Trainers are encouraged to reconsider the use of extensive introduction rounds and explore alternative ways to foster a positive learning environment without consuming valuable training time.

NUMBER 1: The Trainer Doesn't Understand Our Work

The most common and heart-wrenching complaint among participants, as expressed in over three hundred screenshots, is that the trainer does not understand their work. This is a significant issue, as it reflects a lack of effort on the part of trainers to familiarize themselves with the participants' roles and challenges.

Participants rightfully find it unacceptable when a trainer has not taken the time to delve into the intricacies of their work. This behavior often stems from laziness or a belief that they will receive a high rating or have never received complaints.

When trainers fail to comprehend the participants' work, they are unable to empathize with the problems and challenges that the participants face. This lack of understanding can hinder effective guidance and the imparting of essential skills.

Moreover, if trainers are unfamiliar with the participants' work, they cannot provide reliable feedback. Their advice and suggestions may lack context, leaving participants without a clear understanding of their progress and future goals.

In essence, trainers who fail to understand their participants' work commit a disservice to the field of Learning & Development. It means they are incapable of effectively guiding participants, create frustration, and fail to inspire motivation for growth and development.

Trainers who genuinely value their participants should take the time to delve into their work, thus enabling effective guidance and support towards success.

So where does this leave us?

In conclusion, we've embarked on a rollercoaster ride through the top ten training program frustrations as shared by participants themselves. We've laughed, sighed, and even shed a tear or two as we uncovered the highs and lows of the learning journey. But fear not, for every frustration comes with an opportunity for improvement and innovation!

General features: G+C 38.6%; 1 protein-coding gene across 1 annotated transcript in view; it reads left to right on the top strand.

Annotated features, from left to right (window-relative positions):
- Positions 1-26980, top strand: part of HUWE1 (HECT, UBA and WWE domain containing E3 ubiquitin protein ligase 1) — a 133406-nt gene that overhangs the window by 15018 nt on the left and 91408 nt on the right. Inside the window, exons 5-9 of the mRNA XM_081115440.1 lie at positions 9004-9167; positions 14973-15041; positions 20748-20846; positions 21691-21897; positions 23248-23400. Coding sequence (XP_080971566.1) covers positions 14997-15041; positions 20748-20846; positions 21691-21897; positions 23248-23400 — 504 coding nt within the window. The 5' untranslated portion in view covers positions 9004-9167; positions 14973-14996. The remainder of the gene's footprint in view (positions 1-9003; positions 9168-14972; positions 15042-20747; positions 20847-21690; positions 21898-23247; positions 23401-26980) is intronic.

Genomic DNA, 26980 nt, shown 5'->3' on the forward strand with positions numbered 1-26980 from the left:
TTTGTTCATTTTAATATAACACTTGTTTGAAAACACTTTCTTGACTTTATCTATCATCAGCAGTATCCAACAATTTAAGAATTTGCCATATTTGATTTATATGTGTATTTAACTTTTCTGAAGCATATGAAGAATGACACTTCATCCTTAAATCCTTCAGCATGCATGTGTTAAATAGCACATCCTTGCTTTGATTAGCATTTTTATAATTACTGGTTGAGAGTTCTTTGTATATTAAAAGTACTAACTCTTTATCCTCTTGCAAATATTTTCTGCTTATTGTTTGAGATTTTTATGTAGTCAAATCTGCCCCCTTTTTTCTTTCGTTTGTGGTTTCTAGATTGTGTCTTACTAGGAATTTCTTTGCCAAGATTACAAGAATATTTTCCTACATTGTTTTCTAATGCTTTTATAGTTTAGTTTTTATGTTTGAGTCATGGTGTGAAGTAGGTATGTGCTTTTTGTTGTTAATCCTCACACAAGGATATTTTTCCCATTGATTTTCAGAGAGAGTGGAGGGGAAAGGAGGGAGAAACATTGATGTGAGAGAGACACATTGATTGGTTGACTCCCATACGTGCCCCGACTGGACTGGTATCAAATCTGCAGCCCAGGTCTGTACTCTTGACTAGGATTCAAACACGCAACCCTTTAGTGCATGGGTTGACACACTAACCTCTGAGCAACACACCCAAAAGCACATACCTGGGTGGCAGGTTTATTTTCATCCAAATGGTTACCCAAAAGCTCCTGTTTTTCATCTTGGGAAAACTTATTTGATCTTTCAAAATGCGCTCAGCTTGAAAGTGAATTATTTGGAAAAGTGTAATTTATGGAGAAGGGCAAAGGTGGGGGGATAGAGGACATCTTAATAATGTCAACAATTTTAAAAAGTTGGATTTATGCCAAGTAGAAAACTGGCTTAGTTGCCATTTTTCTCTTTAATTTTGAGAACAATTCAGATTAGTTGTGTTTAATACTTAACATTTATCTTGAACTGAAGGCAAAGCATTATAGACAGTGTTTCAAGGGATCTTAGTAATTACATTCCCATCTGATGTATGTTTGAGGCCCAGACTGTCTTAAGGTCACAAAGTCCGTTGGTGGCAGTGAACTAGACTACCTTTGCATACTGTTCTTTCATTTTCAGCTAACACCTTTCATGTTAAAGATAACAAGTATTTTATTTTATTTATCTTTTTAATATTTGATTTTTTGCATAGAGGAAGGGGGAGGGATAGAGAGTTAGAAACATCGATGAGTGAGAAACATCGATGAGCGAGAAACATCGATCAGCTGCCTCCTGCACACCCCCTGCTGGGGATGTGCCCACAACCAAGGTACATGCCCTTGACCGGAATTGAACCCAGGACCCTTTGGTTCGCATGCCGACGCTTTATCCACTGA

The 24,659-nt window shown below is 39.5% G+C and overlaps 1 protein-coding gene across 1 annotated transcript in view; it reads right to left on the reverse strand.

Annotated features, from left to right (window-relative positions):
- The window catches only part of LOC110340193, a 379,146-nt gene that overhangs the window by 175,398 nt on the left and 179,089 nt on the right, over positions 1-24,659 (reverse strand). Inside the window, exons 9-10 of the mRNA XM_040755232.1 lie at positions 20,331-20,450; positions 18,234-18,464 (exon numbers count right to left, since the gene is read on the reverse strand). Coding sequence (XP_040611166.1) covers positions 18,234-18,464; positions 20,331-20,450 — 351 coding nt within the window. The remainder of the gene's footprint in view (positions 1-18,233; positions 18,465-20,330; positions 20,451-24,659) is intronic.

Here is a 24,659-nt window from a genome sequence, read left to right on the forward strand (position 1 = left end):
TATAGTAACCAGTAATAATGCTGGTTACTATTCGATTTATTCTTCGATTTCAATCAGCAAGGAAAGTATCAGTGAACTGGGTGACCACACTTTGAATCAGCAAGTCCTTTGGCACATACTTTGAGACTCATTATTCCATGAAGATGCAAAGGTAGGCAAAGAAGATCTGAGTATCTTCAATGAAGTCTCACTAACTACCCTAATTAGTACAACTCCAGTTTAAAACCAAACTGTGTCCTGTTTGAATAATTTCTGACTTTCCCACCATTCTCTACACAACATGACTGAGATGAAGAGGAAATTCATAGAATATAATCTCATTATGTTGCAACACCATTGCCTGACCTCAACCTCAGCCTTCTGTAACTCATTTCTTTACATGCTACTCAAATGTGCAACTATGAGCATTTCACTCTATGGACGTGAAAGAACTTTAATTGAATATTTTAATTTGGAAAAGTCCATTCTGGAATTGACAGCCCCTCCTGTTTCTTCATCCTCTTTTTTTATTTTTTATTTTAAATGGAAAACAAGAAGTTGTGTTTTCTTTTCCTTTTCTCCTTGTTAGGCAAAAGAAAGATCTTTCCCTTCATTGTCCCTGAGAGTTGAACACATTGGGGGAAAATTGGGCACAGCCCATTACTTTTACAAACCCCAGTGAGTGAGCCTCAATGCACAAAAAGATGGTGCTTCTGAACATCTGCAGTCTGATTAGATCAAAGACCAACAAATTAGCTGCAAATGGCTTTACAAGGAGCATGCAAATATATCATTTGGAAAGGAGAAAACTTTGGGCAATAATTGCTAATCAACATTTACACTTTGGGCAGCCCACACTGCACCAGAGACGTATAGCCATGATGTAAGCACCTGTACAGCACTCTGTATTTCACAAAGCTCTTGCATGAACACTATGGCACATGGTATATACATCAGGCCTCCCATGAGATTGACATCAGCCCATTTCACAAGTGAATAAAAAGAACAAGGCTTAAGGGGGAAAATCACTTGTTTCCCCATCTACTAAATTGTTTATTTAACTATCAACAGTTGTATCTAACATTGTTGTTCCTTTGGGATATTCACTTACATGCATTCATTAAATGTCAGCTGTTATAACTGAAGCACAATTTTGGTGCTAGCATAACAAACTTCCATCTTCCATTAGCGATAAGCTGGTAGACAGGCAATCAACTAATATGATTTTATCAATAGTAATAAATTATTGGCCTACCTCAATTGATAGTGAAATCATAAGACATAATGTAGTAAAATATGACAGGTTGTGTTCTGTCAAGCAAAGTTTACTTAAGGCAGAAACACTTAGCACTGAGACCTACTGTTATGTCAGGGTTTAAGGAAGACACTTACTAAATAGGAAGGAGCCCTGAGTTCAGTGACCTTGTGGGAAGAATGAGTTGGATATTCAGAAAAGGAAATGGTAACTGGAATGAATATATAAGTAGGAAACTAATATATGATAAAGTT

From the dreaded and obligatory introdcutions to the perplexing pursuit of learning objectives, we've seen that training programs often fall into well-intentioned pitfalls. Yet, armed with this newfound wisdom, trainers and Learning & Development professionals can navigate these challenges with finesse.

Remember, learning is not a one-size-fits-all adventure. Participants seek engaging, relevant, and empathetic training experiences that cater to their unique needs and expectations. So, let's bid adieu to outdated practices and embark on a journey of continuous improvement.

And oh, Death by PowerPoint! It's time we rebelled against the mind-numbing slides and discovered new, exciting ways to convey knowledge. Our brains deserve better!

But the heartbreaker of them all—the trainer who doesn't understand the participants' work—is a call to action. It's time for trainers to dive deep into the intricacies of their learners' worlds, bridging the gap between theory and practice with empathy and insight.

So, trainers and participants, unite! Let's make learning an exhilarating, enlightening, and, dare we say, entertaining experience. Together, we can transform training programs into epic adventures of growth and discovery.

As we wrap up this top ten blog, let's raise a virtual toast to the future of learning. May it be filled with dynamic, engaging, and empathetic training experiences that leave us all saying, "Learning has never been this fun!"

Stay curious, stay inspired, and let the learning journey continue. Until next time, happy learning! 🚀🎓✨




What do your participants TEXT home about your training?

36 min